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Justice Dept. to Review China Nuclear Probe THE WASHINGTON POST -- WASHINGTON

The Justice Department is establishing a team of FBI agents and federal prosecutors to review the government’s response to suspicions that the Chinese were engaged in espionage at some of the nation’s nuclear weapons laboratories, Attorney General Janet Reno said Thursday.

Describing the review as “administrative” and not a criminal investigation, Reno said the purpose of the inquiry will be to determine whether “there was anything, either in this administration or in prior administrations, that could have been done differently.”

“I don’t have any allegation that anybody did anything wrong,” Reno said. “What I have is a process, a process that is always a very difficult process, and I want to look at it from the point of view of performance to see what we could have done in any way differently.”

The focus of the review will be the government’s investigation of Wen Ho Lee, a former scientist at the Los Alamos laboratory in New Mexico. Lee was fired in March and remains under investigation for possible espionage dating back to the 1980s, but he has not been charged with a crime. Lee’s lawyer has denied Lee committed any crime and China has denied stealing U.S. secrets.

Clinton: Refugees’ Return Will Be ‘In Safety and In Freedom’

The Washington Post


President Clinton, meeting for the first time with refugees from the Kosovo crisis, vowed Thursday that they will be able to return to their war-torn province “in safety and in freedom.”

At a refugee center in this town near Frankfurt, Clinton spoke with several groups of ethnic Albanians who have been driven from their homes by Yugoslav and Serbian security forces. In frequently emotional encounters -- first with a family and later with two larger groups -- the president listened sympathetically, explained the limits of international relief efforts, and urged the refugees not to yield to despair and hatred in the wake of their experiences.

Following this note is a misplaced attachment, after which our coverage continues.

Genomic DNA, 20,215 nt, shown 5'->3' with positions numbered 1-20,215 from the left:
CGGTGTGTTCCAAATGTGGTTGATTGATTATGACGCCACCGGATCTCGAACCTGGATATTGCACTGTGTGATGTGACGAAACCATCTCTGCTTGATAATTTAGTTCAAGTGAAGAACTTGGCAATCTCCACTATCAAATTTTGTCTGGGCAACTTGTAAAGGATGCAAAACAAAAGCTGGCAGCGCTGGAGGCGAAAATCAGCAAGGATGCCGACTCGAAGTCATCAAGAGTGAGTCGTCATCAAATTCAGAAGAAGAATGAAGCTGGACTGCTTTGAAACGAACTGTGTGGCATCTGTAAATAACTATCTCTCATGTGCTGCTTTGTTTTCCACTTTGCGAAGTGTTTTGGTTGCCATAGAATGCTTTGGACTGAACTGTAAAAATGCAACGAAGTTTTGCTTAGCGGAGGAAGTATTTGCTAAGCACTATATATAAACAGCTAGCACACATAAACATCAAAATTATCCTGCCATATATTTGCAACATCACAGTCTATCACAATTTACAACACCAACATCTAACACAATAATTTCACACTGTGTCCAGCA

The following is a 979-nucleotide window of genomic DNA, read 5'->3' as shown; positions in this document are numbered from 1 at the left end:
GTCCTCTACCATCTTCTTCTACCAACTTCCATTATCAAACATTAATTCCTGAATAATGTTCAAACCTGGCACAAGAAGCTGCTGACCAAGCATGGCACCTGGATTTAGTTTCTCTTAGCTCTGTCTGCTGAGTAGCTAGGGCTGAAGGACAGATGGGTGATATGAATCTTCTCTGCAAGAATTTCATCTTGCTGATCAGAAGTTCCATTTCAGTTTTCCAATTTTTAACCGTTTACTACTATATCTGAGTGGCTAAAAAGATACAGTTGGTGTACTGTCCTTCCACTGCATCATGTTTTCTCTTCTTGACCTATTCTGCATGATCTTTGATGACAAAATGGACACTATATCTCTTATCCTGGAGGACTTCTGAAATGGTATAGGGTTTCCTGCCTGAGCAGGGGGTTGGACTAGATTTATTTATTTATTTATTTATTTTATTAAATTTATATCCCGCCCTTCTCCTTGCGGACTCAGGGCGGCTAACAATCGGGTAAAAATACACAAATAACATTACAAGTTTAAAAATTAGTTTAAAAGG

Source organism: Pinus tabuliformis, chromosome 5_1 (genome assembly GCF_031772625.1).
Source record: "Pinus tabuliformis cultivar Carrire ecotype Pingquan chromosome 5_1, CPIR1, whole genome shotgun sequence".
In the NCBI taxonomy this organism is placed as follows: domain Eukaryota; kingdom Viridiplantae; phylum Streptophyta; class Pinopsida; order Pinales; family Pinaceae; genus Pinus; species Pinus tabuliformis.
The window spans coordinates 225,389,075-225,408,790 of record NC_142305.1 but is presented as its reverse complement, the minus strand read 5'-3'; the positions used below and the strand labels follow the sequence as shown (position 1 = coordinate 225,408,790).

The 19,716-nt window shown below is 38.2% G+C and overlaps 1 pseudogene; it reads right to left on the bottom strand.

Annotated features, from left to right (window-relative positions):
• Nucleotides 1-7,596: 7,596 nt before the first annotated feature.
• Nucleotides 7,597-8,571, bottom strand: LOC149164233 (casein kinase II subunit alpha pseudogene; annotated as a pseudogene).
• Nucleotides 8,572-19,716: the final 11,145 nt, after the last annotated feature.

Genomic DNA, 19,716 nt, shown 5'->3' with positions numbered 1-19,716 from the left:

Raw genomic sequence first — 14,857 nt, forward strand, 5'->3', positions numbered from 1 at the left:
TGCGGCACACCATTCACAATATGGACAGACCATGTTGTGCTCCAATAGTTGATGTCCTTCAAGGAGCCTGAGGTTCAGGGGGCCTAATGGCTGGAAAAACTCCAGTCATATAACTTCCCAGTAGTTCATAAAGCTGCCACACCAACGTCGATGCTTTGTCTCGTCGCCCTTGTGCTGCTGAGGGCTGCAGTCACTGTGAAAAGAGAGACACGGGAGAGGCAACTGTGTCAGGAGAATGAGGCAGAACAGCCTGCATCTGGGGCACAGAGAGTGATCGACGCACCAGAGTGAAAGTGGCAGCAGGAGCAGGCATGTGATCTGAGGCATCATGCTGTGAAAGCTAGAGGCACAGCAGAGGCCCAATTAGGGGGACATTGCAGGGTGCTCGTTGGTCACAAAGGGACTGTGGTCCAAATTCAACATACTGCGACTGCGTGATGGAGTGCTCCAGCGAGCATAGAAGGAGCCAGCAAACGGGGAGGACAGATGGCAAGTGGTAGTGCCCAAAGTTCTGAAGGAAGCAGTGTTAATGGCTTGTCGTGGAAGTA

“It is very important that every freedom-loving person in the entire world know the story of Kosovo,” the president told nearly 300 refugees gathered under cloudy, chilly skies. “To those of you who told us the stories of your lives -- the heartbreak, the nightmare, the cruelty. ... I listened very carefully to all of you.”

Jordan Will Ask for Debt Reduction THE WASHINGTON POST -- AMMAN, Jordan

Jordan’s King Abdullah said Thursday he will ask leaders of the world’s most economically powerful countries to forgive half of Jordan’s $7 billion in outstanding foreign debt in order to rekindle economic growth.

In a meeting with Western reporters on the eve of a trip to Europe and the United States, the new king said his country is currently stifled by international interest payments of $800 million annually, nearly 20 percent of Jordan’s gross national product.

Hoping to capitalize on the global sympathy that Jordan received when Abdullah’s father, King Hussein, died in February, the young monarch said he feels he has a brief “window” of a few months at best to win financial concessions from abroad and move at home to reform a stagnant domestic economy.

In meetings that begin this weekend in Britain and will continue later in the month in Washington, he said he wants members of the so-called Paris Club of creditor nations, as well as the International Monetary Fund, to forgive enough debt now so that Jordan won’t have to make such appeals again.